BY RACHEL DEL GUIDICE
CATHOLIC VALUES COLUMNIST
Mary Salter was not planning on a career as a math professor when she started out as a college student.
However, as Salter prepares to retire 37 years later, she is happy that she made the decision to enter the world of mathematics.
Originally, Salter was aiming for a career as a nurse when she began her studies at the College of Steubenville. The nursing degree required two years of math, so Salter dived into her mathematics studies.
She discovered an attraction to math that she had not anticipated. Upon receiving her bachelor’s degree in mathematics from the College of Steubenville, Salter hoped to do research.
However, her plans took a little detour. Salter married and went back to school to get her master’s.
“I wanted to stay home with (my children),” Salter said. “When my kids started getting a little older, I started teaching part time here at Franciscan University and at Jefferson Technical College.”
It was then that Salter fell in love with teaching and changed her plans of devoting her life to research.
“It just so happened that there was an opening here at the university about the time that my youngest went into elementary school,” said Salter. “My husband worked here as well. I applied for the job, got hired and have been here ever since.”
“I always considered my family to be my top priority, so teaching was the perfect way that I could still be with them but also do what I loved in the academic world,” said Salter. “When the opening occurred to teach here, I thought, ‘Oh wow. That would be really cool.’”
As it turned out, being a teacher was really the perfect fit for Salter. “Teaching here has been so ideal because I could be home for my kids when they got off of school,” she said. “I could spend my summers with them and have much more control over my schedule than a lot of other jobs I could have had. It was great that I could arrange my day around my kids and their schedules.”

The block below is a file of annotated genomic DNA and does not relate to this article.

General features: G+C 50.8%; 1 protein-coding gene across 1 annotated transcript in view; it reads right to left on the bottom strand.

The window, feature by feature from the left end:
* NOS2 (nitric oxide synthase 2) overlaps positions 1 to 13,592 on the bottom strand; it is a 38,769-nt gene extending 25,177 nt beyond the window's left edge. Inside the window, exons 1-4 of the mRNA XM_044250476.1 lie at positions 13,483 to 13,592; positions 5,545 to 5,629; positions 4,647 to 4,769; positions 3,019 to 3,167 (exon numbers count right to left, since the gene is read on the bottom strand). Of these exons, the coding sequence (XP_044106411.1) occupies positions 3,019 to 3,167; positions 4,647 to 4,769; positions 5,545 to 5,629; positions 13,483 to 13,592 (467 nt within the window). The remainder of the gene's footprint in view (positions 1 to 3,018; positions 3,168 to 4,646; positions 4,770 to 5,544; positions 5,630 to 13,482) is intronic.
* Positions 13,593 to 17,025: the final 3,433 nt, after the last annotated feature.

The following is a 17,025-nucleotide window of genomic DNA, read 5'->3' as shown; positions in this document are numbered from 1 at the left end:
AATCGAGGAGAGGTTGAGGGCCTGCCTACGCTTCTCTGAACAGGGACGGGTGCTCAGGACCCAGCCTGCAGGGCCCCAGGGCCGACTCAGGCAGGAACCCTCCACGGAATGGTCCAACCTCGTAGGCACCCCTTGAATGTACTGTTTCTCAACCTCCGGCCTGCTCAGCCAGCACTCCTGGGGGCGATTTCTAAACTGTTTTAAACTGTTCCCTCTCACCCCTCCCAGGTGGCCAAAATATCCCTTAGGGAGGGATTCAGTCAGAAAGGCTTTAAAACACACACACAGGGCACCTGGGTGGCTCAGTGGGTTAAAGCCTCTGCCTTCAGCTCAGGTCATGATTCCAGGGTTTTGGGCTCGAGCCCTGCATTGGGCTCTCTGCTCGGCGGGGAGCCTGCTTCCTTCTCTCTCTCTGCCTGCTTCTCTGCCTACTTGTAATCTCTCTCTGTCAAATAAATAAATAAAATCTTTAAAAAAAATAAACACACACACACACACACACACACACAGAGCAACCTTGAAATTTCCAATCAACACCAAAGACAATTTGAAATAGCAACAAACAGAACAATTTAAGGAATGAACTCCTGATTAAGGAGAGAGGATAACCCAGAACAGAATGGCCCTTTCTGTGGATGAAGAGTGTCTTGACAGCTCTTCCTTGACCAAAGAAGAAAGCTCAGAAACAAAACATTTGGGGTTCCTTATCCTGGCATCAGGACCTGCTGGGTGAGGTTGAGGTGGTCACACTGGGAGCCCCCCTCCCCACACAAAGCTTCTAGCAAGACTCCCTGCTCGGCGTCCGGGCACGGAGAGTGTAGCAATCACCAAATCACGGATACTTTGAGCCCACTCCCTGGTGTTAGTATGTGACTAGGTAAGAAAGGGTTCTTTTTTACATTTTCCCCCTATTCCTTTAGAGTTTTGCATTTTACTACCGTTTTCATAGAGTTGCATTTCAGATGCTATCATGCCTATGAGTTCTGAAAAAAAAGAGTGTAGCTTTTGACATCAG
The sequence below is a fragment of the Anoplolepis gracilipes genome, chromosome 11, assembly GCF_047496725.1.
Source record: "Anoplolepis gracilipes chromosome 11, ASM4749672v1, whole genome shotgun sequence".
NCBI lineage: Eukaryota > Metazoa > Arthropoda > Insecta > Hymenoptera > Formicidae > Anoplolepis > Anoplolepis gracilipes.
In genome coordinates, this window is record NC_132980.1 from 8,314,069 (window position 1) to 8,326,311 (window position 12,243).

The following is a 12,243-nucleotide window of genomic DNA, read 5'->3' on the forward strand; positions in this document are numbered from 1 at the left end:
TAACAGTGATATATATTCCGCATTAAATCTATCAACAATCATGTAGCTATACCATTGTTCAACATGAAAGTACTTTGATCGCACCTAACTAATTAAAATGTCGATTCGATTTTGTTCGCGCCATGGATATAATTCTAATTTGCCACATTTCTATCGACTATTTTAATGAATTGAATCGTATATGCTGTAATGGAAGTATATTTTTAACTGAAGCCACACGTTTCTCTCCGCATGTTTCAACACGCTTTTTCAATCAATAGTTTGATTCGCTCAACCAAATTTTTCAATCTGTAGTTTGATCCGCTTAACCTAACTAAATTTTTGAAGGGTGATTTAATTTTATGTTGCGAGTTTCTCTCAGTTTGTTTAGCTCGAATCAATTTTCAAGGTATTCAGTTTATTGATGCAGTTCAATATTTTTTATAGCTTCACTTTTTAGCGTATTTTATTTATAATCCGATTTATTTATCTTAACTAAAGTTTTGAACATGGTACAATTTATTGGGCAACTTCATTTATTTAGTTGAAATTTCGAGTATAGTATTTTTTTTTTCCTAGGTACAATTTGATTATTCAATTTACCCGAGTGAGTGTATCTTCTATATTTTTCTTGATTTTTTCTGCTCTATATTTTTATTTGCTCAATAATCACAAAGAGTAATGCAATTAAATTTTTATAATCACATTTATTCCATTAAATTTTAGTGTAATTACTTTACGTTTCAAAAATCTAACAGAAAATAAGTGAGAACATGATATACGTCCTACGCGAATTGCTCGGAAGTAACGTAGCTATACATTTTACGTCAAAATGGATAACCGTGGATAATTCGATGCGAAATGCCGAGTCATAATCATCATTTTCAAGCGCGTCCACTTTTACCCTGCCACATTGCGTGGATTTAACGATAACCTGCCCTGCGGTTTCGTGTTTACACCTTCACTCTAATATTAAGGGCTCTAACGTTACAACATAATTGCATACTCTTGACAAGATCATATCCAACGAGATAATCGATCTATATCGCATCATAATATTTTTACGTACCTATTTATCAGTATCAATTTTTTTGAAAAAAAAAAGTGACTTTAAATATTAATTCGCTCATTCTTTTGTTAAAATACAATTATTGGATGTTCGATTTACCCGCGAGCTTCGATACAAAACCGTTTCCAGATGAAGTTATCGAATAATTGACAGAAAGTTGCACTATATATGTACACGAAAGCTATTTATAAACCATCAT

Perhaps one of the best aspects of Salter’s job was that she liked her subject matter. A lot. She said, “I always loved telling my students about math. Math is really cool.”
Salter also said that part of the uniqueness of her teaching career journey was seeing the computer science major develop.
“During the time that my husband taught here, there was only the math department,” she explained. “Computers were just becoming available.”
Salter said that her husband started the computer science program at Franciscan University, and, with the help of IBM technicians (International Business Machines), she was able to set up the first administrative computer used on campus.
“It was a real honor to work with the IBM engineers and install the very first administrative computer, used for record keeping and registration,” said Salter.
This experience helped to equip Salter to begin teaching students how to use computers. “I used the knowledge I gained installing outfirst computer in our first computer science classes here at Franciscan,” she said. She helped to develop the coursework for the computer science major and taught some of the first computer science classes.